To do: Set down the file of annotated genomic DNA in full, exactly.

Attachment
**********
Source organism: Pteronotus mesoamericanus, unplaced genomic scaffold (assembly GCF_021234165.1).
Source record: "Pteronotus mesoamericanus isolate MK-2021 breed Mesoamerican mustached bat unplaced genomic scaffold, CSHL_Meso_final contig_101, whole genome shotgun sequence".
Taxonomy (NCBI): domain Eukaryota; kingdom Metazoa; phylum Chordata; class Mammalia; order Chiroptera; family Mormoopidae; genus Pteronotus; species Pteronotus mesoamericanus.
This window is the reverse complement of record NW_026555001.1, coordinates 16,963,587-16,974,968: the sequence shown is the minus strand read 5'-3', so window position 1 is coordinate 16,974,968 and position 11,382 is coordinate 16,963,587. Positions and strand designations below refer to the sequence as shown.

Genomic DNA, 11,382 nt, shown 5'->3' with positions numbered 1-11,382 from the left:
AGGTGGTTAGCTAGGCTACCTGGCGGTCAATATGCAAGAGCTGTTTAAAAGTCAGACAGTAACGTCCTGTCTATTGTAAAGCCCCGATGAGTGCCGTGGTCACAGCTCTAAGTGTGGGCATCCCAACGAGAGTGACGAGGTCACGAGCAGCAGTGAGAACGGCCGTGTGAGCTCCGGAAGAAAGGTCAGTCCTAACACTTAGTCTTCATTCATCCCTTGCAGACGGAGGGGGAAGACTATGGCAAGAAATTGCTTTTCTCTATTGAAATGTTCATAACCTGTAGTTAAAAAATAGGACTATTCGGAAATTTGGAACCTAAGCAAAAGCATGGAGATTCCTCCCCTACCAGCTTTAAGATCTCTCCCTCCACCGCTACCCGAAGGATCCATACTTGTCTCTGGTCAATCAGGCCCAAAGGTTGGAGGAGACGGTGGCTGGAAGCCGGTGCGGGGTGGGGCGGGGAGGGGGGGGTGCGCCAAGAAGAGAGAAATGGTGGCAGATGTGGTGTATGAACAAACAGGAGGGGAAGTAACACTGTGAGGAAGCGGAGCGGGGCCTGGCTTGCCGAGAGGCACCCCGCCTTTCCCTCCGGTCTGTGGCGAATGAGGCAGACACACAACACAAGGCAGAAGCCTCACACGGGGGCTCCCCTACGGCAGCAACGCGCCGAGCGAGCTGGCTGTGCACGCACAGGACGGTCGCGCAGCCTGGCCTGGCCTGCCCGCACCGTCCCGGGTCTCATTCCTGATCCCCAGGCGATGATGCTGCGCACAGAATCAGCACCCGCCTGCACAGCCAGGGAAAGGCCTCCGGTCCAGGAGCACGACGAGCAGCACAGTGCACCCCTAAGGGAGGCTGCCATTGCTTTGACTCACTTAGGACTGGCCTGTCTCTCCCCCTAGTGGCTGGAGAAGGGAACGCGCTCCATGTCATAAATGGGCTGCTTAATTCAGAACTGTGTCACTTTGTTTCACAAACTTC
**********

Source organism: Pteronotus mesoamericanus, unplaced genomic scaffold (assembly GCF_021234165.1).
Source record: "Pteronotus mesoamericanus isolate MK-2021 breed Mesoamerican mustached bat unplaced genomic scaffold, CSHL_Meso_final contig_101, whole genome shotgun sequence".
Taxonomy (NCBI): domain Eukaryota; kingdom Metazoa; phylum Chordata; class Mammalia; order Chiroptera; family Mormoopidae; genus Pteronotus; species Pteronotus mesoamericanus.
This window is the reverse complement of record NW_026555001.1, coordinates 16,963,587-16,974,968: the sequence shown is the minus strand read 5'-3', so window position 1 is coordinate 16,974,968 and position 11,382 is coordinate 16,963,587. Positions and strand designations below refer to the sequence as shown.

Genomic DNA, 11,382 nt, shown 5'->3' with positions numbered 1-11,382 from the left:
AGGTGGTTAGCTAGGCTACCTGGCGGTCAATATGCAAGAGCTGTTTAAAAGTCAGACAGTAACGTCCTGTCTATTGTAAAGCCCCGATGAGTGCCGTGGTCACAGCTCTAAGTGTGGGCATCCCAACGAGAGTGACGAGGTCACGAGCAGCAGTGAGAACGGCCGTGTGAGCTCCGGAAGAAAGGTCAGTCCTAACACTTAGTCTTCATTCATCCCTTGCAGACGGAGGGGGAAGACTATGGCAAGAAATTGCTTTTCTCTATTGAAATGTTCATAACCTGTAGTTAAAAAATAGGACTATTCGGAAATTTGGAACCTAAGCAAAAGCATGGAGATTCCTCCCCTACCAGCTTTAAGATCTCTCCCTCCACCGCTACCCGAAGGATCCATACTTGTCTCTGGTCAATCAGGCCCAAAGGTTGGAGGAGACGGTGGCTGGAAGCCGGTGCGGGGTGGGGCGGGGAGGGGGGGGTGCGCCAAGAAGAGAGAAATGGTGGCAGATGTGGTGTATGAACAAACAGGAGGGGAAGTAACACTGTGAGGAAGCGGAGCGGGGCCTGGCTTGCCGAGAGGCACCCCGCCTTTCCCTCCGGTCTGTGGCGAATGAGGCAGACACACAACACAAGGCAGAAGCCTCACACGGGGGCTCCCCTACGGCAGCAACGCGCCGAGCGAGCTGGCTGTGCACGCACAGGACGGTCGCGCAGCCTGGCCTGGCCTGCCCGCACCGTCCCGGGTCTCATTCCTGATCCCCAGGCGATGATGCTGCGCACAGAATCAGCACCCGCCTGCACAGCCAGGGAAAGGCCTCCGGTCCAGGAGCACGACGAGCAGCACAGTGCACCCCTAAGGGAGGCTGCCATTGCTTTGACTCACTTAGGACTGGCCTGTCTCTCCCCCTAGTGGCTGGAGAAGGGAACGCGCTCCATGTCATAAATGGGCTGCTTAATTCAGAACTGTGTCACTTTGTTTCACAAACTTC